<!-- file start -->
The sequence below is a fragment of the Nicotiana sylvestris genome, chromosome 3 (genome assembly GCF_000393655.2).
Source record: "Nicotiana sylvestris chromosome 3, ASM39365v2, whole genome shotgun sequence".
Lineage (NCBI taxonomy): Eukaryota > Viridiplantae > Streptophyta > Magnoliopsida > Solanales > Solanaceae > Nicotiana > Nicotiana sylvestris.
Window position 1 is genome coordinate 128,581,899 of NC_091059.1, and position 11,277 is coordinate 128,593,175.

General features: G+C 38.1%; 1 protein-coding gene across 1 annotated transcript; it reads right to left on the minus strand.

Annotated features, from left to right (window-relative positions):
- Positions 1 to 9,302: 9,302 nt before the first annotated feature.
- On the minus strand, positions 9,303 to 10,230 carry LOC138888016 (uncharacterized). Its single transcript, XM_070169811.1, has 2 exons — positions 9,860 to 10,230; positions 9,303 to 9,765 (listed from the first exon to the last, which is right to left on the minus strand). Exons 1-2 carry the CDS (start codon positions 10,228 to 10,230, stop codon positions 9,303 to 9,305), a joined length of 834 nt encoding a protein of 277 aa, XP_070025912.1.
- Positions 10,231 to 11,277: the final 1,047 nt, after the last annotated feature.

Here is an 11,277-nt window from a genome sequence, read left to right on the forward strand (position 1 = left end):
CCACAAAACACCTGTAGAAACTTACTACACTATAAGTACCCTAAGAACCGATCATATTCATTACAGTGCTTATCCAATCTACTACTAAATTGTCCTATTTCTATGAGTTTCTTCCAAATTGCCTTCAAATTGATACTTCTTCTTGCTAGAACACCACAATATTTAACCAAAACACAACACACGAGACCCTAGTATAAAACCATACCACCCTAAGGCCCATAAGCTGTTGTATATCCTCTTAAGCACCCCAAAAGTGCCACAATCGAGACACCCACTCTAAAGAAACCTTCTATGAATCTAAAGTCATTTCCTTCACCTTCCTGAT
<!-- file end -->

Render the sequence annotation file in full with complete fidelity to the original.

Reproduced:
The sequence below is a fragment of the Nicotiana sylvestris genome, chromosome 3 (genome assembly GCF_000393655.2).
Source record: "Nicotiana sylvestris chromosome 3, ASM39365v2, whole genome shotgun sequence".
Lineage (NCBI taxonomy): Eukaryota > Viridiplantae > Streptophyta > Magnoliopsida > Solanales > Solanaceae > Nicotiana > Nicotiana sylvestris.
Window position 1 is genome coordinate 128,581,899 of NC_091059.1, and position 11,277 is coordinate 128,593,175.

General features: G+C 38.1%; 1 protein-coding gene across 1 annotated transcript; it reads right to left on the minus strand.

Annotated features, from left to right (window-relative positions):
- Positions 1 to 9,302: 9,302 nt before the first annotated feature.
- On the minus strand, positions 9,303 to 10,230 carry LOC138888016 (uncharacterized). Its single transcript, XM_070169811.1, has 2 exons — positions 9,860 to 10,230; positions 9,303 to 9,765 (listed from the first exon to the last, which is right to left on the minus strand). Exons 1-2 carry the CDS (start codon positions 10,228 to 10,230, stop codon positions 9,303 to 9,305), a joined length of 834 nt encoding a protein of 277 aa, XP_070025912.1.
- Positions 10,231 to 11,277: the final 1,047 nt, after the last annotated feature.

Here is an 11,277-nt window from a genome sequence, read left to right on the forward strand (position 1 = left end):
CCACAAAACACCTGTAGAAACTTACTACACTATAAGTACCCTAAGAACCGATCATATTCATTACAGTGCTTATCCAATCTACTACTAAATTGTCCTATTTCTATGAGTTTCTTCCAAATTGCCTTCAAATTGATACTTCTTCTTGCTAGAACACCACAATATTTAACCAAAACACAACACACGAGACCCTAGTATAAAACCATACCACCCTAAGGCCCATAAGCTGTTGTATATCCTCTTAAGCACCCCAAAAGTGCCACAATCGAGACACCCACTCTAAAGAAACCTTCTATGAATCTAAAGTCATTTCCTTCACCTTCCTGAT